Ontario and an invitation to the 12-day National Youth Science Forum in Canberra to work with
University of Australia professors in their labs.
Daniel Burd (Waterloo) won a gold medal and a $1,500 cash prize in the biotechnology and
pharmaceutical sciences category for his investigation into how chicken feathers could be
biodegraded into feed. He also won a $2,000 scholarship from the University of Western Ontario
and the $700 Dr. Michael Smith Innovation Award.
Jonathon Tomkun a Grade 12 student at St. John's-Kilmarnock School near Breslau earned a
bronze medal, $300 cash and a $1,000 scholarship to the University of Western Ontario. His
project measured the air pressure as balls are spun when exposed to varying wind speeds. He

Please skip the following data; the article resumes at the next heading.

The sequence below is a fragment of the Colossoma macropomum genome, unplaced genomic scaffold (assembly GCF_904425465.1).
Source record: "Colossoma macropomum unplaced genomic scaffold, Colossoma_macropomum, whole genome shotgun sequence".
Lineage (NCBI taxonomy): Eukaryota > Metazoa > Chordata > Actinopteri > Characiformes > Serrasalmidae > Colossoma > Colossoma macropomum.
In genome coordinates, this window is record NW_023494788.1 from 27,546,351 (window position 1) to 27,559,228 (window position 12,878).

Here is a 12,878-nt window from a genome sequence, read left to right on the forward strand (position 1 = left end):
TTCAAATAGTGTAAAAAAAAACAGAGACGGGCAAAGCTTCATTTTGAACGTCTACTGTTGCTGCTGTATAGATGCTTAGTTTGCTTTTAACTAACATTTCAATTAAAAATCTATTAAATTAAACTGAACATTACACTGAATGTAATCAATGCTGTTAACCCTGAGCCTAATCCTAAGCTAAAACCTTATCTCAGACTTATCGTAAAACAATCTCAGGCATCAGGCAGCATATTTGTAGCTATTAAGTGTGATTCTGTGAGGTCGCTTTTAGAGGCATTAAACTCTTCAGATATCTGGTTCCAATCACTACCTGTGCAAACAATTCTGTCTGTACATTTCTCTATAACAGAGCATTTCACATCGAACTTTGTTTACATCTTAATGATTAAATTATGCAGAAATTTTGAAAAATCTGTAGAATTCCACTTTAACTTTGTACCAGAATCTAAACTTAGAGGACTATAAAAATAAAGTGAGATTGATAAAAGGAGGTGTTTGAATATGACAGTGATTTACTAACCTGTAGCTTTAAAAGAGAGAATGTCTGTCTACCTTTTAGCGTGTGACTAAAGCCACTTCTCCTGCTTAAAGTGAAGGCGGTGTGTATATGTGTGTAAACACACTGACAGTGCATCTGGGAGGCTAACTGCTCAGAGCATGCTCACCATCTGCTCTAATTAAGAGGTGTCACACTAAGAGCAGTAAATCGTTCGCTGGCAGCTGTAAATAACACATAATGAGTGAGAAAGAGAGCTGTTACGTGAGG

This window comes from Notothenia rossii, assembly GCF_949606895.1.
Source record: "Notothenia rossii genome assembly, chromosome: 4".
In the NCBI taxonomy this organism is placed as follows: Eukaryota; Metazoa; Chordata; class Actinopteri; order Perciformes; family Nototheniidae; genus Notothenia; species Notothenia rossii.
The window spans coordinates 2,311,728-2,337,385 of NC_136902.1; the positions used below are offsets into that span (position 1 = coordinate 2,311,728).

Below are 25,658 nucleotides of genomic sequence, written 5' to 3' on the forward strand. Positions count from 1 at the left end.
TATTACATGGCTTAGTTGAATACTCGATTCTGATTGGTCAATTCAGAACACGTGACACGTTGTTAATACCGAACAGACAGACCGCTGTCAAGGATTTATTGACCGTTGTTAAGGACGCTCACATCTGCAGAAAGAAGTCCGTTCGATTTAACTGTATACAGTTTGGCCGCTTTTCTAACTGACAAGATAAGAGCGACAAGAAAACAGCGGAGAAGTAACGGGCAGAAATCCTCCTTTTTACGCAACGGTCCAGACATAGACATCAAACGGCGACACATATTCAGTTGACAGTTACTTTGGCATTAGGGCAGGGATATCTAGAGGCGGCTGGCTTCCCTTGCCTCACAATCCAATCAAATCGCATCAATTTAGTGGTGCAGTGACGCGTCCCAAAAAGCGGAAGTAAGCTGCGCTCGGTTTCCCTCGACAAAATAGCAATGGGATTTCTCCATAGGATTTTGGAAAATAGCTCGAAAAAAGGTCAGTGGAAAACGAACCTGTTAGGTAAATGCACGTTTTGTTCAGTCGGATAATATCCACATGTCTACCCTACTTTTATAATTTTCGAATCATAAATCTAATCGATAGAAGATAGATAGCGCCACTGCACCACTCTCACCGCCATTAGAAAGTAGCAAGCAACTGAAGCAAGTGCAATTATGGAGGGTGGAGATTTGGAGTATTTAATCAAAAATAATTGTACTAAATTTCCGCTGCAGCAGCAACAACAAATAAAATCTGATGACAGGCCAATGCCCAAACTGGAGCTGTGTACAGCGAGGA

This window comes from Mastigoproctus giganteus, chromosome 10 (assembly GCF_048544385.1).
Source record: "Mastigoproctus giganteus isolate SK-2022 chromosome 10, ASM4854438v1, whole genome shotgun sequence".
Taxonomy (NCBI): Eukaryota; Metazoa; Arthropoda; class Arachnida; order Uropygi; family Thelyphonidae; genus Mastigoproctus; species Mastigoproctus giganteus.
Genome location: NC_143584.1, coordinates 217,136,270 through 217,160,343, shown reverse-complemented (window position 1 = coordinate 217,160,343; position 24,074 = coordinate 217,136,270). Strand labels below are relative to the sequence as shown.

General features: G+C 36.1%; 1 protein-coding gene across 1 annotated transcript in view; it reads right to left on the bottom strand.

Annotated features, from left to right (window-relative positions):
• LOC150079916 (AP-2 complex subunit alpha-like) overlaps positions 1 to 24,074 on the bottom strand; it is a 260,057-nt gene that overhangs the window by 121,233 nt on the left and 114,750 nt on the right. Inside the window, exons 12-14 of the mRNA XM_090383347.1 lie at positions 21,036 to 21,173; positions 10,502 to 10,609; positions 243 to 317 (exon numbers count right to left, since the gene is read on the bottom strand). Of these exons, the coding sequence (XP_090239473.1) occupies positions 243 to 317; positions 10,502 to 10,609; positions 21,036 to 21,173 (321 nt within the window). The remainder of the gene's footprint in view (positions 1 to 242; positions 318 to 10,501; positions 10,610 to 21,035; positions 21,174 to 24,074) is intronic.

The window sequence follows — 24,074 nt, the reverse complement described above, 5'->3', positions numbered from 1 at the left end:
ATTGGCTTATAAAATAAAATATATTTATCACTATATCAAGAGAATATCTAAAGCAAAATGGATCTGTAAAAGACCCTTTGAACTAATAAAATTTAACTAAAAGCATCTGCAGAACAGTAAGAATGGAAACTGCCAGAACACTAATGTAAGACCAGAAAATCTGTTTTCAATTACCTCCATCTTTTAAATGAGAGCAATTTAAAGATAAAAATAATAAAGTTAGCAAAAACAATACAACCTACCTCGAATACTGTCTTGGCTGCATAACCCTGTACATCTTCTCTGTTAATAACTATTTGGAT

also won the Senior Physics prize of $250.
Fiona Emdin and Isaac Bass, Grade 7 Destination Program students from Harry J. Clarke School
but attending classes at Moira Secondary School (Quinte region), won a silver medal and a $700
prize in the junior category for their project called: "Substandard surfaces: Northern Leopard
Frogs avoid man-made and disturbed surfaces during autumn migration".
Erik Yao a Grade 10 student at Moira Secondary School (Quinte region), won a silver medal and
a $700 prize in the intermediate division for his experiment called: "Saving your water:
mathematically optimizing sprinkler irrigation". He also received a Petro Canada Peer innovation
award and a monetary prize of $200.
Connor Emdin, a Grade 9 student at Moira Secondary School (Quinte region), won a bronze
medal and a $300 prize in the intermediate division for his experiment called: "The efficacy of
corn gluten meal, fatty acids, acetic acid and glyphosphate on Vincetoxicum rossicum growing
under field conditions."
Justin Reardon, of Bishop Smith Catholic High School (Renfrew region), won a bronze medal in
Senior Computing and Information Technology, for his project called: "The Hierarchical
Clustering System: Finding Similarities in Data Using Hierarchical Clustering." He also won